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All sales of these limited-edition pieces are final.
The 'Anu' sofa is Ayala Serfaty's largest handmade textile work to date. It is 270 cm wide, 125 cm deep overall, and its double "leaf" or "open heart" shape offers a double orientation in space that renews both function and aesthetics. 'Anu' manages to combine surprise and evidence with strength and simplicity. Beyond its functional aspect, this audacious creation is also a creature whose physical presence transmits a communicative energy and invites to dialogue and inter-connection. The work thus fully embodies the meaning of its name, "Anu" meaning "us" and "all of us" in Hebrew, whether it be all humans or all living creatures.
World-renowned for her ‘SOMA’ series (her "clouds"), Ayala Serfaty has developed since 2010 a collection of seats made of wool, linen and silk fibres which she carefully gathers from all over the world. Work by the artist is notably included in the permanent collections of the Metropolitan Museum of Art and the Museum of Arts and Design in New York, and the Musée des Arts Décoratifs in Paris.
Like a painter mixes paint on a pallet, Ayala Serfaty handcrafts a unique felt for each piece to create custom colours and textures. The materiality of textile came to inform her work from its very beginning. “I started out with felt when I went to a Joseph Beuys exhibition in London in 1985. Now I produce it myself. I was trained as a painter and for me, the value of felt – historically, culturally, and artistically – means that I can treat it like a painting or a sculpture. First, I sculpt the polyurethane foam over the metal structure. Next I figure out the shape of the garment so that it will totally cover it. I don’t cut a piece of fabric – I make the entire cover in one piece. Each one is unique, and with no fitting. I make the colours I need, mixing silk with wool and linen in different percentages”.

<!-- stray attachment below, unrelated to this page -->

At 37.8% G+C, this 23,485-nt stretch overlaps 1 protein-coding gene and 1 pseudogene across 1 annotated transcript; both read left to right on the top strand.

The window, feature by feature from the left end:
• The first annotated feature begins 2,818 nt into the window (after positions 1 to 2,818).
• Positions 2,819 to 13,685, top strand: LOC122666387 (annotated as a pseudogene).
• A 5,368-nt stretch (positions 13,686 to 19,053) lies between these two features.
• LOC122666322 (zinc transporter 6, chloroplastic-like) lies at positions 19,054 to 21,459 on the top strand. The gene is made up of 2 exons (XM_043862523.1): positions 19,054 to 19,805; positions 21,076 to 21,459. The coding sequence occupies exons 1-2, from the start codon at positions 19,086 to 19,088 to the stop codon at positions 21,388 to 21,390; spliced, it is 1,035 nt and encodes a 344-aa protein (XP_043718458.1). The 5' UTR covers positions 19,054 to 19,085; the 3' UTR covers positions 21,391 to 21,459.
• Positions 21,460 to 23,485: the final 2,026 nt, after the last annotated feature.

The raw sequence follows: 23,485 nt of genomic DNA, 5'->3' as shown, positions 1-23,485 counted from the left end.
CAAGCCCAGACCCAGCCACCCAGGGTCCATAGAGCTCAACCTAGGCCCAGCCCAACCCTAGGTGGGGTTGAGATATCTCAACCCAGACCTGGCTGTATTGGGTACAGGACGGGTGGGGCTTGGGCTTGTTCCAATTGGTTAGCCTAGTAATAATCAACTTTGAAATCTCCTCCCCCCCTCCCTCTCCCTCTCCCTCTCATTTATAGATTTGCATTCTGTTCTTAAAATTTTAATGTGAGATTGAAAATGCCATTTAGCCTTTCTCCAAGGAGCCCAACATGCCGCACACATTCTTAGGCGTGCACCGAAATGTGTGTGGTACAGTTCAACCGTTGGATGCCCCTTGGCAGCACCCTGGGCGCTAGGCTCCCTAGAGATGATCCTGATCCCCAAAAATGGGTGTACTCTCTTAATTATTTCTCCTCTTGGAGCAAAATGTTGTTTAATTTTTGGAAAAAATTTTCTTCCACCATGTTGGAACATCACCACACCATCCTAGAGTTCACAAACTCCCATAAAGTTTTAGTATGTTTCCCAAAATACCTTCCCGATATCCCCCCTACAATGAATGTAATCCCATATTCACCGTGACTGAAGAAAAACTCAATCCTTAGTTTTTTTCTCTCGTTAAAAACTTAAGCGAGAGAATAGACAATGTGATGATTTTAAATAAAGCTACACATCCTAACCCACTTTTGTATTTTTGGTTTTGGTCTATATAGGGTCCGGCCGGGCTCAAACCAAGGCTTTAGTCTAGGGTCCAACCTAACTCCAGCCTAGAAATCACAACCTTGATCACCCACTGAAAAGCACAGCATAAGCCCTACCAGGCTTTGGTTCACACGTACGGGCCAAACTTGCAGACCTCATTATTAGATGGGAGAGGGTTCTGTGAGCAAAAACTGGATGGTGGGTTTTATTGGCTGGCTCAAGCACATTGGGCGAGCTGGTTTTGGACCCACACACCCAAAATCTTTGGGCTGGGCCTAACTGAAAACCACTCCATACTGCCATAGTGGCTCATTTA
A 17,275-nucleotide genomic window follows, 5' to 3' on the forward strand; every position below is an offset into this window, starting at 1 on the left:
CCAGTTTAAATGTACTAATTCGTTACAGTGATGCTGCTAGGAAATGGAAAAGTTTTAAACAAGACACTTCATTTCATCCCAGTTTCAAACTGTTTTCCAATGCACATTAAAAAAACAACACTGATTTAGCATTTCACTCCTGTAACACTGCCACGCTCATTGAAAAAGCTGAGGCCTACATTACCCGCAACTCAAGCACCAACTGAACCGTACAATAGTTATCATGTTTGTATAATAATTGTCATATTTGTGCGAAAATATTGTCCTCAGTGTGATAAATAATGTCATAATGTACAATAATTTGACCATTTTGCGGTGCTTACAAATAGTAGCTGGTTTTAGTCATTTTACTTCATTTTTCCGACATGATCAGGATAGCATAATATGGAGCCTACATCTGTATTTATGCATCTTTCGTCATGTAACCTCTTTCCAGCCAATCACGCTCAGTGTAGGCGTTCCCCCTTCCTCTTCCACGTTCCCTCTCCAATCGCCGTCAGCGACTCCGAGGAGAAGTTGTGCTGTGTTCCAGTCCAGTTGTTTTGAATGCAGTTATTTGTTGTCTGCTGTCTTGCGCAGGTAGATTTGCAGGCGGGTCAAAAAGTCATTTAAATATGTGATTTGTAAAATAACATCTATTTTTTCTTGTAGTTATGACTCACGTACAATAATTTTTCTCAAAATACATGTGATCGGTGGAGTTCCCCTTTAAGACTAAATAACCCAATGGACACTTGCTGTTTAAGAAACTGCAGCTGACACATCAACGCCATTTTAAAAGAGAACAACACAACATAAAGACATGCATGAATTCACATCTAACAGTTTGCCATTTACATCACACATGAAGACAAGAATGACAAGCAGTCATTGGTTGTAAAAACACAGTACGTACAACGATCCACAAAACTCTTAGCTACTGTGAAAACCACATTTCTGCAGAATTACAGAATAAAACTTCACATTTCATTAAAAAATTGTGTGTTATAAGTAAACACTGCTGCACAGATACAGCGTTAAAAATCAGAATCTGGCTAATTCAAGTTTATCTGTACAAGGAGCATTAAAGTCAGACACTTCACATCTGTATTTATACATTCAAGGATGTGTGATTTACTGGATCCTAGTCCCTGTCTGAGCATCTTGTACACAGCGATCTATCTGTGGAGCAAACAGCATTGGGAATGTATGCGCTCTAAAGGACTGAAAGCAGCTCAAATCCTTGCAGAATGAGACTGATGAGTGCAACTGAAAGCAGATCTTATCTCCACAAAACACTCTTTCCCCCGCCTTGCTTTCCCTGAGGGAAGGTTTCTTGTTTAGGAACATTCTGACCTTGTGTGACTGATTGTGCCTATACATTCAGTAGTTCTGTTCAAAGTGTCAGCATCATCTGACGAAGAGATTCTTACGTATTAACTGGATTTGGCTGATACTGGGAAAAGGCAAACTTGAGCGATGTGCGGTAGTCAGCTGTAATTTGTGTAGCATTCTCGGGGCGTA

The series of sensual and protective felt chairs, armchairs and benches is called ‘RAPA’ (‘the healer’ in Hebrew). The name echoes the idea so dear to Joseph Beuys who claimed to have been treated and healed during WWII by this material. Each featuring a unique organic pattern, these seats of singular beauty and consummate comfort defy categorisation while bringing to mind rocky soil, bird plumage, and animal hides. Visually rough but infinitely soft to the touch, they succeed in blurring the usual sensitive frontiers while asserting the physical and terrestrial character of life.